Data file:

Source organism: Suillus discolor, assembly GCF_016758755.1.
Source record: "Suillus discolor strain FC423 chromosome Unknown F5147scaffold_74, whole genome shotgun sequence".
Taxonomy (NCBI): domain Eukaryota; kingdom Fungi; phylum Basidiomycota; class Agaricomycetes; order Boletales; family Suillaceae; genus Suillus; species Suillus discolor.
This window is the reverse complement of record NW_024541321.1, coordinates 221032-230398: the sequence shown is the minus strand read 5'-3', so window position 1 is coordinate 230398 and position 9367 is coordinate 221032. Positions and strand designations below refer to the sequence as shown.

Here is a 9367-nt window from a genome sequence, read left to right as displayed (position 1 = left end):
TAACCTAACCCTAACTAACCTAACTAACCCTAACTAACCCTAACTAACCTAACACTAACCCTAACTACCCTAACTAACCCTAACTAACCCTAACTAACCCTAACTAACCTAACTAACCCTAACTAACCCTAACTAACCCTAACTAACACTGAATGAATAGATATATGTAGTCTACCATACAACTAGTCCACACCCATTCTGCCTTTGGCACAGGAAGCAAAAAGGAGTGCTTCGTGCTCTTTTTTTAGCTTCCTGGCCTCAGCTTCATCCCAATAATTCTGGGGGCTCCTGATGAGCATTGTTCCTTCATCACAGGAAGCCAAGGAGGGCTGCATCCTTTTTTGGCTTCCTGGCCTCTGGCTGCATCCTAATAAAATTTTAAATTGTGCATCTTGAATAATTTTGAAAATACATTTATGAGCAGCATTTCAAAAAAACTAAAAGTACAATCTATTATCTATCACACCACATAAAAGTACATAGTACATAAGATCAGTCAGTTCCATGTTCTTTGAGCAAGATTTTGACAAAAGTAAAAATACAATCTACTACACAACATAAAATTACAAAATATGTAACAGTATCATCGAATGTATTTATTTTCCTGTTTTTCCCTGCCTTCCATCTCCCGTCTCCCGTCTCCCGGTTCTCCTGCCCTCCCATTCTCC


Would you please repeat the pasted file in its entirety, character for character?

Source organism: Suillus discolor, assembly GCF_016758755.1.
Source record: "Suillus discolor strain FC423 chromosome Unknown F5147scaffold_74, whole genome shotgun sequence".
Taxonomy (NCBI): domain Eukaryota; kingdom Fungi; phylum Basidiomycota; class Agaricomycetes; order Boletales; family Suillaceae; genus Suillus; species Suillus discolor.
This window is the reverse complement of record NW_024541321.1, coordinates 221032-230398: the sequence shown is the minus strand read 5'-3', so window position 1 is coordinate 230398 and position 9367 is coordinate 221032. Positions and strand designations below refer to the sequence as shown.

Here is a 9367-nt window from a genome sequence, read left to right as displayed (position 1 = left end):
TAACCTAACCCTAACTAACCTAACTAACCCTAACTAACCCTAACTAACCTAACACTAACCCTAACTACCCTAACTAACCCTAACTAACCCTAACTAACCCTAACTAACCTAACTAACCCTAACTAACCCTAACTAACCCTAACTAACACTGAATGAATAGATATATGTAGTCTACCATACAACTAGTCCACACCCATTCTGCCTTTGGCACAGGAAGCAAAAAGGAGTGCTTCGTGCTCTTTTTTTAGCTTCCTGGCCTCAGCTTCATCCCAATAATTCTGGGGGCTCCTGATGAGCATTGTTCCTTCATCACAGGAAGCCAAGGAGGGCTGCATCCTTTTTTGGCTTCCTGGCCTCTGGCTGCATCCTAATAAAATTTTAAATTGTGCATCTTGAATAATTTTGAAAATACATTTATGAGCAGCATTTCAAAAAAACTAAAAGTACAATCTATTATCTATCACACCACATAAAAGTACATAGTACATAAGATCAGTCAGTTCCATGTTCTTTGAGCAAGATTTTGACAAAAGTAAAAATACAATCTACTACACAACATAAAATTACAAAATATGTAACAGTATCATCGAATGTATTTATTTTCCTGTTTTTCCCTGCCTTCCATCTCCCGTCTCCCGTCTCCCGGTTCTCCTGCCCTCCCATTCTCC